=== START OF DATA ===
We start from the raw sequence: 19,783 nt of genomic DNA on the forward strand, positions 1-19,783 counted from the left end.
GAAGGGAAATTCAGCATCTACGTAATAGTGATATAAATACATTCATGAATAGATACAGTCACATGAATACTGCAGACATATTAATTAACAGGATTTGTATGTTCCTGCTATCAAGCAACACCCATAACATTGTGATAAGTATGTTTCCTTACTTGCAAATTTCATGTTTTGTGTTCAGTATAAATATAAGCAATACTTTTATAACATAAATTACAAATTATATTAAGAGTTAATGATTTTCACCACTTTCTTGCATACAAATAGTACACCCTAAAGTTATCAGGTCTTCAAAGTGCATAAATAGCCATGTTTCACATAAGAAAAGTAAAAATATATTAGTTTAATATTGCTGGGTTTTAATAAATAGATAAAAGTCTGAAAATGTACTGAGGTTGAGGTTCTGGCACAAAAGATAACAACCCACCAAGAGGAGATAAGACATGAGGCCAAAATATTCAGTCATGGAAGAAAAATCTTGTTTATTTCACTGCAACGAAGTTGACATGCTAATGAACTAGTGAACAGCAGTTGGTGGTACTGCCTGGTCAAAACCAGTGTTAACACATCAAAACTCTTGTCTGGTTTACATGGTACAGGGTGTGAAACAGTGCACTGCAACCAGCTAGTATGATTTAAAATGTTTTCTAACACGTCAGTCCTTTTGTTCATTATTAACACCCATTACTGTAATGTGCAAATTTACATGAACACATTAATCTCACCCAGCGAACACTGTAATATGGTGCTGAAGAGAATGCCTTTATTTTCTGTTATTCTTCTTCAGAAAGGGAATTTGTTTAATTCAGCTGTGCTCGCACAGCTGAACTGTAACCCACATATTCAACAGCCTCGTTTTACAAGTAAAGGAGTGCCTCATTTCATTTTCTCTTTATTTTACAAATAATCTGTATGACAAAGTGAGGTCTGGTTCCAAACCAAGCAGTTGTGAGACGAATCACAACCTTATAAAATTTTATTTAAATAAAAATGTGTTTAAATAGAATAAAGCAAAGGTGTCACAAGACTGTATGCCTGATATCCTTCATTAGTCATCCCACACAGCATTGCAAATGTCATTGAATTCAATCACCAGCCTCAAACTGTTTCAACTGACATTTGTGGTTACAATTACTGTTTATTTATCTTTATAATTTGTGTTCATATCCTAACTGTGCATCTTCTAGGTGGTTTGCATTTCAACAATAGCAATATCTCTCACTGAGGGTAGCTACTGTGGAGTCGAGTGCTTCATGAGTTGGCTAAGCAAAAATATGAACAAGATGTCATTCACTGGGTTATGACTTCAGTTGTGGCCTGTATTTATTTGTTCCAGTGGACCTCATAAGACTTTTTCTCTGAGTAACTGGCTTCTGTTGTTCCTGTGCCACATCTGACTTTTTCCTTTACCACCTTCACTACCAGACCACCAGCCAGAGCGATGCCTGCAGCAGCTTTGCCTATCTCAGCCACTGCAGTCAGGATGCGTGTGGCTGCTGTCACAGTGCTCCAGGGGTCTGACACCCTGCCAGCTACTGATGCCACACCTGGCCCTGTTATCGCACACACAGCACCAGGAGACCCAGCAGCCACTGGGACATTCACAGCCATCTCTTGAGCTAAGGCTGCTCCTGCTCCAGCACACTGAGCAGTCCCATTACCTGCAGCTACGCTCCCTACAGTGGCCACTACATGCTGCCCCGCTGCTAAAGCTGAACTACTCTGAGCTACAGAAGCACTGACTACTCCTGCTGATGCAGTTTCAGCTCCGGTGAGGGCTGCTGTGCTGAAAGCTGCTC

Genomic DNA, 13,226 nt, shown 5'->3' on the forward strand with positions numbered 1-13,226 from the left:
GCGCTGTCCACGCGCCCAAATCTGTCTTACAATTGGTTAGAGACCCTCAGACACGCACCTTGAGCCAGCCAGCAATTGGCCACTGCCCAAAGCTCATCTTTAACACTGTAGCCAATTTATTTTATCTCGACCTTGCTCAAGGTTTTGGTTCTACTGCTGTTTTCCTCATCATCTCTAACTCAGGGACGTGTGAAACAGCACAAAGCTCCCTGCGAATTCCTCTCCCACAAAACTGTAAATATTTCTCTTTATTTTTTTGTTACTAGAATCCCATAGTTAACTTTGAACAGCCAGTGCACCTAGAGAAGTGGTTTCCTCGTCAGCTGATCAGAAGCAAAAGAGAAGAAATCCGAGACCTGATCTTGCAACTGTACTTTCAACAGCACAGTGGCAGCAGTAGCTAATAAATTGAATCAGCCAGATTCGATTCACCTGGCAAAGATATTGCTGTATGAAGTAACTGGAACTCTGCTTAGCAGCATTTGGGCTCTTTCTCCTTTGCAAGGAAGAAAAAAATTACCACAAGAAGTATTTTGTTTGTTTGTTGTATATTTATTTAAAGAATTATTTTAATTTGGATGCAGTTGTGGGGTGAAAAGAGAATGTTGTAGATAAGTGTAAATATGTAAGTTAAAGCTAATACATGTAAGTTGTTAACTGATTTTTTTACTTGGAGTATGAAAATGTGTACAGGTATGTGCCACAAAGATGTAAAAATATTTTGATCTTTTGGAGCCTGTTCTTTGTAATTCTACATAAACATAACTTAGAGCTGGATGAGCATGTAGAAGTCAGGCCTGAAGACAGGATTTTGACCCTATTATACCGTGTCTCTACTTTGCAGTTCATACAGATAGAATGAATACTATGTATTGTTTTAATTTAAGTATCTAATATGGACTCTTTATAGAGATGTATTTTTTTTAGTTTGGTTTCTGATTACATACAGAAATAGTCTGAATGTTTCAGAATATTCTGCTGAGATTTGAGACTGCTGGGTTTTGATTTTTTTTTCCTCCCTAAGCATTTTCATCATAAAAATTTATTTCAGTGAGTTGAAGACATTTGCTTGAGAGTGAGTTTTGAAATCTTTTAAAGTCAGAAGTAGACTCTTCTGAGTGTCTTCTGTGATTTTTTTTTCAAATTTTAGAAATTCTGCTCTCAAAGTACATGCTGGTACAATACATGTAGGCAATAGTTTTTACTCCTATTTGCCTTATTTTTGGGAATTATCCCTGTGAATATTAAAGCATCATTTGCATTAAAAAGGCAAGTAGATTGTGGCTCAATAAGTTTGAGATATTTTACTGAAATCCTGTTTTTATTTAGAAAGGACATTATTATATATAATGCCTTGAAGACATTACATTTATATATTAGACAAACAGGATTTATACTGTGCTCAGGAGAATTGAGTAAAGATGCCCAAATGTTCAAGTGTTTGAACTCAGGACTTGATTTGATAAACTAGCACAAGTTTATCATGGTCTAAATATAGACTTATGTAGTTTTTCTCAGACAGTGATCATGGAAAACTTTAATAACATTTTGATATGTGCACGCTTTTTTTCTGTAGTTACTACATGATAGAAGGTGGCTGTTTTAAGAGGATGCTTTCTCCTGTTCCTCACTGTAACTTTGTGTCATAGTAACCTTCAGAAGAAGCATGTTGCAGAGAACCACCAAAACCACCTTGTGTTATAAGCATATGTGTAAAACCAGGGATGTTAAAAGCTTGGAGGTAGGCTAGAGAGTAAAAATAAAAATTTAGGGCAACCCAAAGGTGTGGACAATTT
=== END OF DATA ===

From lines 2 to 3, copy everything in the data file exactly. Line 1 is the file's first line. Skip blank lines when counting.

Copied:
GAAGGGAAATTCAGCATCTACGTAATAGTGATATAAATACATTCATGAATAGATACAGTCACATGAATACTGCAGACATATTAATTAACAGGATTTGTATGTTCCTGCTATCAAGCAACACCCATAACATTGTGATAAGTATGTTTCCTTACTTGCAAATTTCATGTTTTGTGTTCAGTATAAATATAAGCAATACTTTTATAACATAAATTACAAATTATATTAAGAGTTAATGATTTTCACCACTTTCTTGCATACAAATAGTACACCCTAAAGTTATCAGGTCTTCAAAGTGCATAAATAGCCATGTTTCACATAAGAAAAGTAAAAATATATTAGTTTAATATTGCTGGGTTTTAATAAATAGATAAAAGTCTGAAAATGTACTGAGGTTGAGGTTCTGGCACAAAAGATAACAACCCACCAAGAGGAGATAAGACATGAGGCCAAAATATTCAGTCATGGAAGAAAAATCTTGTTTATTTCACTGCAACGAAGTTGACATGCTAATGAACTAGTGAACAGCAGTTGGTGGTACTGCCTGGTCAAAACCAGTGTTAACACATCAAAACTCTTGTCTGGTTTACATGGTACAGGGTGTGAAACAGTGCACTGCAACCAGCTAGTATGATTTAAAATGTTTTCTAACACGTCAGTCCTTTTGTTCATTATTAACACCCATTACTGTAATGTGCAAATTTACATGAACACATTAATCTCACCCAGCGAACACTGTAATATGGTGCTGAAGAGAATGCCTTTATTTTCTGTTATTCTTCTTCAGAAAGGGAATTTGTTTAATTCAGCTGTGCTCGCACAGCTGAACTGTAACCCACATATTCAACAGCCTCGTTTTACAAGTAAAGGAGTGCCTCATTTCATTTTCTCTTTATTTTACAAATAATCTGTATGACAAAGTGAGGTCTGGTTCCAAACCAAGCAGTTGTGAGACGAATCACAACCTTATAAAATTTTATTTAAATAAAAATGTGTTTAAATAGAATAAAGCAAAGGTGTCACAAGACTGTATGCCTGATATCCTTCATTAGTCATCCCACACAGCATTGCAAATGTCATTGAATTCAATCACCAGCCTCAAACTGTTTCAACTGACATTTGTGGTTACAATTACTGTTTATTTATCTTTATAATTTGTGTTCATATCCTAACTGTGCATCTTCTAGGTGGTTTGCATTTCAACAATAGCAATATCTCTCACTGAGGGTAGCTACTGTGGAGTCGAGTGCTTCATGAGTTGGCTAAGCAAAAATATGAACAAGATGTCATTCACTGGGTTATGACTTCAGTTGTGGCCTGTATTTATTTGTTCCAGTGGACCTCATAAGACTTTTTCTCTGAGTAACTGGCTTCTGTTGTTCCTGTGCCACATCTGACTTTTTCCTTTACCACCTTCACTACCAGACCACCAGCCAGAGCGATGCCTGCAGCAGCTTTGCCTATCTCAGCCACTGCAGTCAGGATGCGTGTGGCTGCTGTCACAGTGCTCCAGGGGTCTGACACCCTGCCAGCTACTGATGCCACACCTGGCCCTGTTATCGCACACACAGCACCAGGAGACCCAGCAGCCACTGGGACATTCACAGCCATCTCTTGAGCTAAGGCTGCTCCTGCTCCAGCACACTGAGCAGTCCCATTACCTGCAGCTACGCTCCCTACAGTGGCCACTACATGCTGCCCCGCTGCTAAAGCTGAACTACTCTGAGCTACAGAAGCACTGACTACTCCTGCTGATGCAGTTTCAGCTCCGGTGAGGGCTGCTGTGCTGAAAGCTGCTC

Genomic DNA, 13,226 nt, shown 5'->3' on the forward strand with positions numbered 1-13,226 from the left: